Former GO Cedar Rapids executives face federal bank fraud charges

Charges arise from newbo evolve financing

A promotional image for the newbo evolve festival in August 2018.

Two former executives of the now-defunct GO Cedar Rapids tourism agency have each been charged with bank fraud in connection with newbo evolve, a three-day music and cultural festival in August 2018 that generated a net loss of more than $2.3 million.

Aaron McCreight, 46, of Dothan, Alabama, and Doug Hargrave, 54, of Puyallup, Washington, were separately charged in cases filed in U.S. District Court in Cedar Rapids Jan. 4.


The charges allege that Mr. McCreight, then president and CEO of GO Cedar Rapids, and Mr. Hargrave, then GoCR’s finance director, executed a scheme to defraud Bankers Trust in Cedar Rapids in connection with loans to GoCR that were used to finance newbo evolve, an event that featured headline concerts by the band Maroon 5 and singer Kelly Clarkson, as well as workshops featuring celebrity speakers, including fashion designers Carson Kressley and Christian Siriano, filmmaker John Waters and U.S. Olympian Adam Rippon.

The charges also allege that Mr. McCreight and Mr. Hargrave defrauded the Cedar Rapids bank by misrepresenting newbo evolve’s ticket sales, projected revenue, projected expenses, and the true amount of loss that Mr. McCreight and Mr. Hargrave expected newbo evolve to generate. Based on these misrepresentations, Mr. McCreight and Mr. Hargrave fraudulently induced the Cedar Rapids bank to loan GoCR hundreds of thousands of dollars to be used to finance the festival.

Ticket sales for the event fell well short of organizers’ expectations, and GoCR was unable to repay $1.5 million to Bankers Trust and an estimated $800,000 to event vendors. As a result, the GoCR board fired Mr. McCreight and community events director Scott Tallman, and GoCR was formally dissolved in October 2018. In addition, Bankers Trust parted ways with market president Pat Deignan in the wake of the festival’s financial failure.

Mr. McCreight was subsequently hired in March 2019 as president and CEO of Visit Dothan, the convention and visitors bureau of Dothan, Alabama.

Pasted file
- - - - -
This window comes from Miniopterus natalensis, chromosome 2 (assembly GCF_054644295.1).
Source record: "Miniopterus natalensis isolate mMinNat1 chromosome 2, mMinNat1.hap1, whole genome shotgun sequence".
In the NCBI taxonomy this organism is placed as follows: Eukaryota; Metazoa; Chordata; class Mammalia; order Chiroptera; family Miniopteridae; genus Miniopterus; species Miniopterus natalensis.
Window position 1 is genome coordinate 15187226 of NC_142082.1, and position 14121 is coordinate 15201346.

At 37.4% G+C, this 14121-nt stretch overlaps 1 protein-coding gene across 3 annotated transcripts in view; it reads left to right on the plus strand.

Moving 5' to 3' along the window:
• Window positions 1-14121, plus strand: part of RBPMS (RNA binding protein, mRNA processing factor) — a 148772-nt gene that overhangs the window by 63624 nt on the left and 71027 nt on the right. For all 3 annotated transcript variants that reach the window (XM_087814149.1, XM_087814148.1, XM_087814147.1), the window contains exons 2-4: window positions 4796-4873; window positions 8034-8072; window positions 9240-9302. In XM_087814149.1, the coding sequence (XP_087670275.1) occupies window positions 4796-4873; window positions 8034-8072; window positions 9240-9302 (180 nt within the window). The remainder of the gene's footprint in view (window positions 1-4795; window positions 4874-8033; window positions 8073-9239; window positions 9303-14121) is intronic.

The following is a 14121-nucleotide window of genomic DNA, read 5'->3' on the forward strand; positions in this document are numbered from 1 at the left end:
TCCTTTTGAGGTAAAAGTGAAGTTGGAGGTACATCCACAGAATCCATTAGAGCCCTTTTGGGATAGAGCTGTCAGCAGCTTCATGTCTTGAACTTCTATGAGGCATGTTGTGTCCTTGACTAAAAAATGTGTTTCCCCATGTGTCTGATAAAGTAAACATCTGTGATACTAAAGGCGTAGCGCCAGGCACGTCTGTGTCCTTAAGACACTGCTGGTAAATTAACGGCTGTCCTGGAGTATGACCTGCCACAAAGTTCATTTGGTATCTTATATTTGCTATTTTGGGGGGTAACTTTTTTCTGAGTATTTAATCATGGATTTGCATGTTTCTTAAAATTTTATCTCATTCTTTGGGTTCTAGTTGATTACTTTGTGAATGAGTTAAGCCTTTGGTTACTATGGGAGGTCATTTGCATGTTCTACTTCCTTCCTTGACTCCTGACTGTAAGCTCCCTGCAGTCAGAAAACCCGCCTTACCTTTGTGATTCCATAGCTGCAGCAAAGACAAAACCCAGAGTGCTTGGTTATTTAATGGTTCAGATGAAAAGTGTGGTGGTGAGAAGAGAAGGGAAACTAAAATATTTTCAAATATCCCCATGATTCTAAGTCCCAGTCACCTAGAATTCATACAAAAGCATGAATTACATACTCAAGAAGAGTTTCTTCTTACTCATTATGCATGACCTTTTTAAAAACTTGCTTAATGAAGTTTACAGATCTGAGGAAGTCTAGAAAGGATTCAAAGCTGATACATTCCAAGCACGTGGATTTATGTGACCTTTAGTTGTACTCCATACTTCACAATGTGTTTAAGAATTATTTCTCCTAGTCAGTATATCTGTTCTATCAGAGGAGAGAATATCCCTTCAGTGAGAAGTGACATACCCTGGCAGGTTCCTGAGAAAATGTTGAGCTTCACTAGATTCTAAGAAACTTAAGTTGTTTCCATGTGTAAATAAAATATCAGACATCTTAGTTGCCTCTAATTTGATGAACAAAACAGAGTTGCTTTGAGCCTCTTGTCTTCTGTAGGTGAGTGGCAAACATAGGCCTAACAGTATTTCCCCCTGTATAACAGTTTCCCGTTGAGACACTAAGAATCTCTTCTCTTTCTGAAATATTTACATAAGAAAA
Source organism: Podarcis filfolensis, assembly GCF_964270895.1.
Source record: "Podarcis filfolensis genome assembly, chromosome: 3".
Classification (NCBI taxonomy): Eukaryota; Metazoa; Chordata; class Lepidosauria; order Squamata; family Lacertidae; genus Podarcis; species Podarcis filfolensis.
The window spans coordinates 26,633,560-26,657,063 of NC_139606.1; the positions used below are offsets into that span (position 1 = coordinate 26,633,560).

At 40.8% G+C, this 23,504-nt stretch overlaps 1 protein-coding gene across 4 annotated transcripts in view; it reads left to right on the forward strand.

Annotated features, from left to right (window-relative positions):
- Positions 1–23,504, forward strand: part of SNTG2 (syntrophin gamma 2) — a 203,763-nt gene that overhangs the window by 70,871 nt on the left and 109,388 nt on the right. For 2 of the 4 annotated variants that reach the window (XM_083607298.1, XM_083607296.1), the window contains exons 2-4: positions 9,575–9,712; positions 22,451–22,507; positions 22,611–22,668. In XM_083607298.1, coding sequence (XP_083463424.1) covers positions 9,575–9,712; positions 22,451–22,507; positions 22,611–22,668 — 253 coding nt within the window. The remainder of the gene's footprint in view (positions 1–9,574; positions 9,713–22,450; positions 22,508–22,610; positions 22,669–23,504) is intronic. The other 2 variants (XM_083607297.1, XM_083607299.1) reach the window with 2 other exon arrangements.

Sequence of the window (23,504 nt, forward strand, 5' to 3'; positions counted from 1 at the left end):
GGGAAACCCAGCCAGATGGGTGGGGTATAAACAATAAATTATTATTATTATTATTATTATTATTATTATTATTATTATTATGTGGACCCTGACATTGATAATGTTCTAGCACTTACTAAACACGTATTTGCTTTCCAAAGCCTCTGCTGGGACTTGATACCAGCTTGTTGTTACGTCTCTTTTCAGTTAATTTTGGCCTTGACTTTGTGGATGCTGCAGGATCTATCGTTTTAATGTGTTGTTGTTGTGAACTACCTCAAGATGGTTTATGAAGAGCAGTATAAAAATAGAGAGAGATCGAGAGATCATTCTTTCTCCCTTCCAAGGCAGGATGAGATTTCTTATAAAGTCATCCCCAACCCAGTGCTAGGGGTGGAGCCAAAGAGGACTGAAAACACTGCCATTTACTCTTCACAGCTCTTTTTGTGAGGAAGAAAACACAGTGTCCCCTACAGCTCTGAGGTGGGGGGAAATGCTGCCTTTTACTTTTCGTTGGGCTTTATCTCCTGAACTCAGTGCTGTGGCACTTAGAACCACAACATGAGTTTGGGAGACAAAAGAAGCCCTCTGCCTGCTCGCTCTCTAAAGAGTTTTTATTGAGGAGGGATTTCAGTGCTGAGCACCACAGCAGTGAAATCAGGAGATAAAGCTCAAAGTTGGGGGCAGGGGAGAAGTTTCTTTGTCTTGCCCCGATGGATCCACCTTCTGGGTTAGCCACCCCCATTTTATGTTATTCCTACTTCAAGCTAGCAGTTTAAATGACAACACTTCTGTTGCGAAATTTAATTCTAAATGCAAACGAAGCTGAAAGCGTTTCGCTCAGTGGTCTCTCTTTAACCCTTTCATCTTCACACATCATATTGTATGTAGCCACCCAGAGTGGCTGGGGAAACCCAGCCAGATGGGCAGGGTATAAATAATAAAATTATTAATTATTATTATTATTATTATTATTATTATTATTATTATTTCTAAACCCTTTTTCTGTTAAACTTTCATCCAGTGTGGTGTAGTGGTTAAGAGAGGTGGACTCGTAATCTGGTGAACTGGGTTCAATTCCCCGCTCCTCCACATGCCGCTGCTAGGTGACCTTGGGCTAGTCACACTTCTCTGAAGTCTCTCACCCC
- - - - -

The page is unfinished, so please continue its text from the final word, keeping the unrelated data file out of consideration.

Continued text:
In a written statement, the Visit Dothan board of directors said they voted unanimously to keep Mr. McCreight in place as president and CEO, indicating he’s launched a number of successful initiatives since his arrival.

“The Board reached this decision after careful consideration of the present facts and circumstances surrounding the 2018 music festival event held during his tenure at Go Cedar Rapids in Cedar Rapids, Iowa, where Aaron has now admitted guilt, expressed remorse, and a federal judge will rule on a punishment for him in the near future,” the statement said. “… The Board of Directors of Visit Dothan is very confident in the financial management practices that it currently has in place and in the confidence that it has placed in Aaron based on the job that he has done. As the judicial system continues to run its course in Iowa, the Board will stay abreast of the situation and timely consider any new developments that may arise.”

If convicted, Mr. McCreight and Mr. Hargrave each face a possible maximum sentence of 30 years’ imprisonment, a fine, and a period of supervised release following any imprisonment.­

The court will set first appearance dates for Mr. McCreight’s and Mr. Hargrave’s arraignments.

The case is being prosecuted by United States Attorney Sean R. Berry and Assistant United States Attorney Kyndra Lundquist and was investigated by the Federal Bureau of Investigation.